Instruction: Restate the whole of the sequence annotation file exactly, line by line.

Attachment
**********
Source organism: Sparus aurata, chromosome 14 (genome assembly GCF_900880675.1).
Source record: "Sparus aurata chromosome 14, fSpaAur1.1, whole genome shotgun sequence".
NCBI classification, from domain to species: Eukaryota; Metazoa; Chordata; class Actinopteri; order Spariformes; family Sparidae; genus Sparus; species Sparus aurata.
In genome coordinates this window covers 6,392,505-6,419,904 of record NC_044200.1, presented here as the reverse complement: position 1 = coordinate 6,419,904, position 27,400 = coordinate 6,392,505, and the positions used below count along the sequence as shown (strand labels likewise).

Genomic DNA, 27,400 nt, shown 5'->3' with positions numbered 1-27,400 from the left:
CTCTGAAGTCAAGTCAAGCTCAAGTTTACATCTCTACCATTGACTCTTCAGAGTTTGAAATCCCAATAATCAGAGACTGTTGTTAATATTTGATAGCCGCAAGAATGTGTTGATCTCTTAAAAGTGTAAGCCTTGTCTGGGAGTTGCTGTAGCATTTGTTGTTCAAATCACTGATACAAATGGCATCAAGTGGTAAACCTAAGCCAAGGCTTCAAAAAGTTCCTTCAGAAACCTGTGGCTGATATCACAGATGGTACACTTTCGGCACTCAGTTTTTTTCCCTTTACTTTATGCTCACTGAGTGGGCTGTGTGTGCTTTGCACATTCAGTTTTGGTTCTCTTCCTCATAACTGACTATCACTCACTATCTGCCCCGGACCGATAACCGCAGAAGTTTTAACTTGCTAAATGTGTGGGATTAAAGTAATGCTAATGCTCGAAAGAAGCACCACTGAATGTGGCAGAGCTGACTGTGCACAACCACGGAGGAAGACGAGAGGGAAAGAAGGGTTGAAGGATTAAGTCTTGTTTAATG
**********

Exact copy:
Source organism: Sparus aurata, chromosome 14 (genome assembly GCF_900880675.1).
Source record: "Sparus aurata chromosome 14, fSpaAur1.1, whole genome shotgun sequence".
NCBI classification, from domain to species: Eukaryota; Metazoa; Chordata; class Actinopteri; order Spariformes; family Sparidae; genus Sparus; species Sparus aurata.
In genome coordinates this window covers 6,392,505-6,419,904 of record NC_044200.1, presented here as the reverse complement: position 1 = coordinate 6,419,904, position 27,400 = coordinate 6,392,505, and the positions used below count along the sequence as shown (strand labels likewise).

Genomic DNA, 27,400 nt, shown 5'->3' with positions numbered 1-27,400 from the left:
CTCTGAAGTCAAGTCAAGCTCAAGTTTACATCTCTACCATTGACTCTTCAGAGTTTGAAATCCCAATAATCAGAGACTGTTGTTAATATTTGATAGCCGCAAGAATGTGTTGATCTCTTAAAAGTGTAAGCCTTGTCTGGGAGTTGCTGTAGCATTTGTTGTTCAAATCACTGATACAAATGGCATCAAGTGGTAAACCTAAGCCAAGGCTTCAAAAAGTTCCTTCAGAAACCTGTGGCTGATATCACAGATGGTACACTTTCGGCACTCAGTTTTTTTCCCTTTACTTTATGCTCACTGAGTGGGCTGTGTGTGCTTTGCACATTCAGTTTTGGTTCTCTTCCTCATAACTGACTATCACTCACTATCTGCCCCGGACCGATAACCGCAGAAGTTTTAACTTGCTAAATGTGTGGGATTAAAGTAATGCTAATGCTCGAAAGAAGCACCACTGAATGTGGCAGAGCTGACTGTGCACAACCACGGAGGAAGACGAGAGGGAAAGAAGGGTTGAAGGATTAAGTCTTGTTTAATG